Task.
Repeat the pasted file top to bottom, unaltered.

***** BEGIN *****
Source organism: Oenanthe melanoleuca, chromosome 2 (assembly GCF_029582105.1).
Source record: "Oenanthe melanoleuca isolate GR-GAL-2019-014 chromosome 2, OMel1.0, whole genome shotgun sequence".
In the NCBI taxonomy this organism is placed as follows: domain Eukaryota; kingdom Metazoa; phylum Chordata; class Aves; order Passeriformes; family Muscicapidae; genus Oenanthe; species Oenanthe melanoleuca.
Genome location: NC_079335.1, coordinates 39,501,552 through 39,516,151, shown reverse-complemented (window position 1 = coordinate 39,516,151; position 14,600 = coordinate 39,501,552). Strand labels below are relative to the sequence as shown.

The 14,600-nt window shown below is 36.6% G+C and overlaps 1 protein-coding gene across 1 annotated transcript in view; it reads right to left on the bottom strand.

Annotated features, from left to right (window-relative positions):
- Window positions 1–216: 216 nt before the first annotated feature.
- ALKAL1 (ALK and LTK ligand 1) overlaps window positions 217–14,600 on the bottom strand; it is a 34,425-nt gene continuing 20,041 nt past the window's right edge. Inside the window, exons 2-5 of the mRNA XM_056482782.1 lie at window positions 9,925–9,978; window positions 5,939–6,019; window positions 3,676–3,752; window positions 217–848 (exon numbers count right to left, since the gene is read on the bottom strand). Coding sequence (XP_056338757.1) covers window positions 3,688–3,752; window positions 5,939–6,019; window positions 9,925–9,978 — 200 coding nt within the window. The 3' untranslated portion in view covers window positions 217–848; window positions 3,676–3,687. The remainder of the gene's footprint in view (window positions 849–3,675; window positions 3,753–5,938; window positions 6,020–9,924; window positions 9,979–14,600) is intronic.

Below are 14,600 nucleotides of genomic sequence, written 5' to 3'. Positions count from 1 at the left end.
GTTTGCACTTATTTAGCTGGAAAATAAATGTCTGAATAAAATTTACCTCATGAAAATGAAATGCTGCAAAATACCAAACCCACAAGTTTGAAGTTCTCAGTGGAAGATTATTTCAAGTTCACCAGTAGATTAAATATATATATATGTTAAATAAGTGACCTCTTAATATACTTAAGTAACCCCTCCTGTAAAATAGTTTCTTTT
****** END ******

Source organism: Oenanthe melanoleuca, chromosome 2 (assembly GCF_029582105.1).
Source record: "Oenanthe melanoleuca isolate GR-GAL-2019-014 chromosome 2, OMel1.0, whole genome shotgun sequence".
In the NCBI taxonomy this organism is placed as follows: domain Eukaryota; kingdom Metazoa; phylum Chordata; class Aves; order Passeriformes; family Muscicapidae; genus Oenanthe; species Oenanthe melanoleuca.
Genome location: NC_079335.1, coordinates 39,501,552 through 39,516,151, shown reverse-complemented (window position 1 = coordinate 39,516,151; position 14,600 = coordinate 39,501,552). Strand labels below are relative to the sequence as shown.

The 14,600-nt window shown below is 36.6% G+C and overlaps 1 protein-coding gene across 1 annotated transcript in view; it reads right to left on the bottom strand.

Annotated features, from left to right (window-relative positions):
- Window positions 1–216: 216 nt before the first annotated feature.
- ALKAL1 (ALK and LTK ligand 1) overlaps window positions 217–14,600 on the bottom strand; it is a 34,425-nt gene continuing 20,041 nt past the window's right edge. Inside the window, exons 2-5 of the mRNA XM_056482782.1 lie at window positions 9,925–9,978; window positions 5,939–6,019; window positions 3,676–3,752; window positions 217–848 (exon numbers count right to left, since the gene is read on the bottom strand). Coding sequence (XP_056338757.1) covers window positions 3,688–3,752; window positions 5,939–6,019; window positions 9,925–9,978 — 200 coding nt within the window. The 3' untranslated portion in view covers window positions 217–848; window positions 3,676–3,687. The remainder of the gene's footprint in view (window positions 849–3,675; window positions 3,753–5,938; window positions 6,020–9,924; window positions 9,979–14,600) is intronic.

Below are 14,600 nucleotides of genomic sequence, written 5' to 3'. Positions count from 1 at the left end.
GTTTGCACTTATTTAGCTGGAAAATAAATGTCTGAATAAAATTTACCTCATGAAAATGAAATGCTGCAAAATACCAAACCCACAAGTTTGAAGTTCTCAGTGGAAGATTATTTCAAGTTCACCAGTAGATTAAATATATATATATGTTAAATAAGTGACCTCTTAATATACTTAAGTAACCCCTCCTGTAAAATAGTTTCTTTT